Only one new public charging station installed for 62 new electric cars purchased in the last three months of 2022
Only one new public charging point was installed for 62 electric cars purchased in the last three months of last year.
The Society of Motor Manufacturers and Traders (SMMT) said 119,042 plug-in vehicles were registered between October and December – but only 1,926 chargers were added to the network.
The figures will fuel fears that Britain’s electric car revolution is being held back by a lack of charging infrastructure.
Deficit: The Society of Motor Manufacturers and Traders said 119,042 plug-in vehicles were registered between October and December last year, but only 1,926 chargers were installed
The problem has seen charging stations overwhelmed by long queues of electric vehicles (EVs) piling up as frustrated drivers wait their turn.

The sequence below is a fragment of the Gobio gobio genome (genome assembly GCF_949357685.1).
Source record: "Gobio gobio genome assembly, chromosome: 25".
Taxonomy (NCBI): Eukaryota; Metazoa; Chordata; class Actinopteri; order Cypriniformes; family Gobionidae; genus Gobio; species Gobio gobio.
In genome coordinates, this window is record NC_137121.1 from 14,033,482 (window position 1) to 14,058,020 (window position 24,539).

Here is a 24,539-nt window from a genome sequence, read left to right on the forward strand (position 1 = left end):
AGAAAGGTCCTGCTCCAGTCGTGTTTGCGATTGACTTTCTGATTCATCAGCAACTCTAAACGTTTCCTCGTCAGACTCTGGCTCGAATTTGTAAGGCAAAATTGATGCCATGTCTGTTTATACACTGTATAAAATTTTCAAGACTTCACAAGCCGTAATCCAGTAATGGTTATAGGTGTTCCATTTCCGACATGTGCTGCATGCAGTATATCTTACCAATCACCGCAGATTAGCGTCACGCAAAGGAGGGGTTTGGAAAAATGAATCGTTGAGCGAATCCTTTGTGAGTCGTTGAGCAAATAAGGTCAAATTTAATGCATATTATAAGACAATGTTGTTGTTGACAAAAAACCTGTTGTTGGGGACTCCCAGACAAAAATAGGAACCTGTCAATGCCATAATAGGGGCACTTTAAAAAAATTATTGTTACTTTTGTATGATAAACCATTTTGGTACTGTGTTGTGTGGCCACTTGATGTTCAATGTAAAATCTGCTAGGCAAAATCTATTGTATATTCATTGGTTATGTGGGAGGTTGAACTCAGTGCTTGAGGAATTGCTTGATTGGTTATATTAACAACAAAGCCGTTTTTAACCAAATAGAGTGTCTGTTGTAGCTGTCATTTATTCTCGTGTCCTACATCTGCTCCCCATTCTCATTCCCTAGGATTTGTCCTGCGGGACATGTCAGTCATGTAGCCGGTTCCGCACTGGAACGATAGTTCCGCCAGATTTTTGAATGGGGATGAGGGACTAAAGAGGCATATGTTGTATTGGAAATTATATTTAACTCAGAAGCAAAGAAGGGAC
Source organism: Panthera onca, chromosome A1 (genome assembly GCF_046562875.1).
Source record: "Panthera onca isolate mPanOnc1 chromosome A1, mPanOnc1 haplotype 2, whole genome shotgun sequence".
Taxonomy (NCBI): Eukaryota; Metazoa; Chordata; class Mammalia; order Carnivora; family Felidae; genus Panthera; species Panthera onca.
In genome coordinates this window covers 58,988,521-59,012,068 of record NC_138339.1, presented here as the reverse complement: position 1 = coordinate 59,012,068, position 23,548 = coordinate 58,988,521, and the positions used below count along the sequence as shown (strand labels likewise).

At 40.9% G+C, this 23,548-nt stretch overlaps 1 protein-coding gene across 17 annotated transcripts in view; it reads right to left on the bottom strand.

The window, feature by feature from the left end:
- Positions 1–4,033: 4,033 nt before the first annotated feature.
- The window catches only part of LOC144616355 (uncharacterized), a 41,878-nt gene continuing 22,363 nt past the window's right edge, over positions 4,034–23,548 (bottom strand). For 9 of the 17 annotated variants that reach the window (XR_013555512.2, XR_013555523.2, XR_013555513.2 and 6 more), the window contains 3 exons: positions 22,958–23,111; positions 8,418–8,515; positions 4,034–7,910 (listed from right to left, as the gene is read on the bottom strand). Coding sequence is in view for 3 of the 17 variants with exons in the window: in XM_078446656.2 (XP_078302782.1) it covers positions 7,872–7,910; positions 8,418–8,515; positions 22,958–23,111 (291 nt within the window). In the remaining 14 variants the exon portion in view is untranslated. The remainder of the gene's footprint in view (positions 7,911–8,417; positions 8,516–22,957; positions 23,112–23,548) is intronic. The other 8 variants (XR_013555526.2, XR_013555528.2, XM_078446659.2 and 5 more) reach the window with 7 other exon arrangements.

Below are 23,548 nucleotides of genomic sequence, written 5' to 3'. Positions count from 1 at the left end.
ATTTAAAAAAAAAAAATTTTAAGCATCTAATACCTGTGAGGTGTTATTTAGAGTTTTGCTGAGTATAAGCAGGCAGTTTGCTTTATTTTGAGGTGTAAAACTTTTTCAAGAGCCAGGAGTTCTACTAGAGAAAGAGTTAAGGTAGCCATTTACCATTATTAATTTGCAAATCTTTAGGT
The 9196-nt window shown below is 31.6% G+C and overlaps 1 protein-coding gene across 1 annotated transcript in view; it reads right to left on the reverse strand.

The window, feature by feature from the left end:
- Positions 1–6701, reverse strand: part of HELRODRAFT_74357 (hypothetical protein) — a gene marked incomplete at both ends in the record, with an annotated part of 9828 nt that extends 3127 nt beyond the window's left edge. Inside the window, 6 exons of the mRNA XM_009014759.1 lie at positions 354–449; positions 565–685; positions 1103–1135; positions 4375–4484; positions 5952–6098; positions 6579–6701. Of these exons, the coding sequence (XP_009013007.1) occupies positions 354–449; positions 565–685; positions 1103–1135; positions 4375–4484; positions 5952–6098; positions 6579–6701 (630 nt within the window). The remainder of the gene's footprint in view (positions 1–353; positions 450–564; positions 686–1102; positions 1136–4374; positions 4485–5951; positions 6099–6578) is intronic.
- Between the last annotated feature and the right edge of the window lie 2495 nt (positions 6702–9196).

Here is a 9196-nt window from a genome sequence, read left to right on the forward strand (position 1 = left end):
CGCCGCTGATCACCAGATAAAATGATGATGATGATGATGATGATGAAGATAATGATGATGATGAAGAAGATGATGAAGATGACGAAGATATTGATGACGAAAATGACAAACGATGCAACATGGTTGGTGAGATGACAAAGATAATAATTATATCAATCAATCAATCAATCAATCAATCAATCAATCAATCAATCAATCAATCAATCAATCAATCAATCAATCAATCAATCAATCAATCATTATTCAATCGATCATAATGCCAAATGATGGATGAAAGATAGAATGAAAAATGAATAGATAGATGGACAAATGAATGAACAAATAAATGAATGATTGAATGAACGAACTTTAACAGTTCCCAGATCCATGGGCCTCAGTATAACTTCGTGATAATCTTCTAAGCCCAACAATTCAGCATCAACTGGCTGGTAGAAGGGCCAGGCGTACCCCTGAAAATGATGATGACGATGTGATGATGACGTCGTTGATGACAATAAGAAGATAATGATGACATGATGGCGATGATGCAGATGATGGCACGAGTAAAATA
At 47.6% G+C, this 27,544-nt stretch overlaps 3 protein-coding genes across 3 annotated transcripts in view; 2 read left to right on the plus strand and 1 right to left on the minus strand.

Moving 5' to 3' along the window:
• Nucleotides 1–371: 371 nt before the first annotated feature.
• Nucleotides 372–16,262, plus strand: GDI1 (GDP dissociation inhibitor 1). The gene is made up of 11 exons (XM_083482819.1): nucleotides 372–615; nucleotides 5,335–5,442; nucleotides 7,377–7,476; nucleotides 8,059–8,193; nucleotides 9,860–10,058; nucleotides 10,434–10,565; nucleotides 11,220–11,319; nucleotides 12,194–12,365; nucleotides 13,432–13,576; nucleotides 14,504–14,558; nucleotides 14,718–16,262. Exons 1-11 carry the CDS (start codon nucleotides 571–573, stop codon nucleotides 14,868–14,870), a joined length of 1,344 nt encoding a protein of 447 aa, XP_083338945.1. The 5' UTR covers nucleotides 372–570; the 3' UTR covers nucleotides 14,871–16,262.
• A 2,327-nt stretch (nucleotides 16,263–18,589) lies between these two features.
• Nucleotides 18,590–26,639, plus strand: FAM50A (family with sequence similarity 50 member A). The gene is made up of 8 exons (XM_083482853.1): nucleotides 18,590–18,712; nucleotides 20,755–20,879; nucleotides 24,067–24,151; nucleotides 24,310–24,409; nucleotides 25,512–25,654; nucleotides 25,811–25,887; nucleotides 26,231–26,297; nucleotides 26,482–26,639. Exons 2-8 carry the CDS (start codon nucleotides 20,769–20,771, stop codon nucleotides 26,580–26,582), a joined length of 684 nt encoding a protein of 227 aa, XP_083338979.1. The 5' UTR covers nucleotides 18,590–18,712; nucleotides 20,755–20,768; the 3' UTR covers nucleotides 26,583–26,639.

And there are fears that the problem is getting worse.
In the last three months of 2021, a charging point was installed for every 42 registered electric vehicles, a much better ratio than one for every 62 a year later.
Over the whole of 2022, a charging station was installed for 53 new plug-in cars sold.
The SMMT expects plug-ins to account for more than a quarter of new cars this year and nearly a third in 2024.
The professional association calls on the government to strengthen the supply of charging stations.
“Imposing deployment targets for infrastructure and regulating service standards would give drivers confidence that they can always find a working and available charger,” a SMMT spokesperson said.
The Mail recently revealed that nearly a third of electric car charging stations are in London, with the borough of Westminster having more than Liverpool, Manchester, Newcastle upon Tyne, Leeds, Sheffield and Birmingham combined.
And the SMMT spokesperson added: “Infrastructure must be built before demand, otherwise poor supply risks delaying the electricity transition”.